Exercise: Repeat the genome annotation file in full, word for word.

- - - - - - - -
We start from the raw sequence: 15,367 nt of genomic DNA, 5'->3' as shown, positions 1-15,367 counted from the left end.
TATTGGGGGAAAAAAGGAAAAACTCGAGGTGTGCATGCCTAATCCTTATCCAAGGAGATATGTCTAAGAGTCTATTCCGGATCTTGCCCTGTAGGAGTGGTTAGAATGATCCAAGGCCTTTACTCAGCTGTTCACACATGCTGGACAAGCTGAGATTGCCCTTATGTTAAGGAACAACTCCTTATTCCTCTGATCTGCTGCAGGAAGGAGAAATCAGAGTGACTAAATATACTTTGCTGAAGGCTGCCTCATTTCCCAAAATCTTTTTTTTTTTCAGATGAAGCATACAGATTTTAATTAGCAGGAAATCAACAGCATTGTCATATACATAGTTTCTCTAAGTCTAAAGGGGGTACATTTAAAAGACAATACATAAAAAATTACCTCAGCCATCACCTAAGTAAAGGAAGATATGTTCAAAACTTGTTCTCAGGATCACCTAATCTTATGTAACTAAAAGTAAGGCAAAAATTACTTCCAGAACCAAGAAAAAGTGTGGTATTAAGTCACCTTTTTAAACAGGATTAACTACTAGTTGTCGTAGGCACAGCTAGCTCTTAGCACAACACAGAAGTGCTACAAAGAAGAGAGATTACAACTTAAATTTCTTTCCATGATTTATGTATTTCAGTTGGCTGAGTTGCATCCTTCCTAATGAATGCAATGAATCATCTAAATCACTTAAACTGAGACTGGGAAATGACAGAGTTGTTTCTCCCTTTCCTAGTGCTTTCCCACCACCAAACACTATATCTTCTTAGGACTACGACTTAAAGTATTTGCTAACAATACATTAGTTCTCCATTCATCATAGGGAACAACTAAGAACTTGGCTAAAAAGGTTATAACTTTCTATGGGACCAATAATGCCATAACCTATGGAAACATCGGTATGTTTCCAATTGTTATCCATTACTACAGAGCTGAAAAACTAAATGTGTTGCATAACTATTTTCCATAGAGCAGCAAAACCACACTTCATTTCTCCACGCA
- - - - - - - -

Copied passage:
We start from the raw sequence: 15,367 nt of genomic DNA, 5'->3' as shown, positions 1-15,367 counted from the left end.
TATTGGGGGAAAAAAGGAAAAACTCGAGGTGTGCATGCCTAATCCTTATCCAAGGAGATATGTCTAAGAGTCTATTCCGGATCTTGCCCTGTAGGAGTGGTTAGAATGATCCAAGGCCTTTACTCAGCTGTTCACACATGCTGGACAAGCTGAGATTGCCCTTATGTTAAGGAACAACTCCTTATTCCTCTGATCTGCTGCAGGAAGGAGAAATCAGAGTGACTAAATATACTTTGCTGAAGGCTGCCTCATTTCCCAAAATCTTTTTTTTTTTCAGATGAAGCATACAGATTTTAATTAGCAGGAAATCAACAGCATTGTCATATACATAGTTTCTCTAAGTCTAAAGGGGGTACATTTAAAAGACAATACATAAAAAATTACCTCAGCCATCACCTAAGTAAAGGAAGATATGTTCAAAACTTGTTCTCAGGATCACCTAATCTTATGTAACTAAAAGTAAGGCAAAAATTACTTCCAGAACCAAGAAAAAGTGTGGTATTAAGTCACCTTTTTAAACAGGATTAACTACTAGTTGTCGTAGGCACAGCTAGCTCTTAGCACAACACAGAAGTGCTACAAAGAAGAGAGATTACAACTTAAATTTCTTTCCATGATTTATGTATTTCAGTTGGCTGAGTTGCATCCTTCCTAATGAATGCAATGAATCATCTAAATCACTTAAACTGAGACTGGGAAATGACAGAGTTGTTTCTCCCTTTCCTAGTGCTTTCCCACCACCAAACACTATATCTTCTTAGGACTACGACTTAAAGTATTTGCTAACAATACATTAGTTCTCCATTCATCATAGGGAACAACTAAGAACTTGGCTAAAAAGGTTATAACTTTCTATGGGACCAATAATGCCATAACCTATGGAAACATCGGTATGTTTCCAATTGTTATCCATTACTACAGAGCTGAAAAACTAAATGTGTTGCATAACTATTTTCCATAGAGCAGCAAAACCACACTTCATTTCTCCACGCA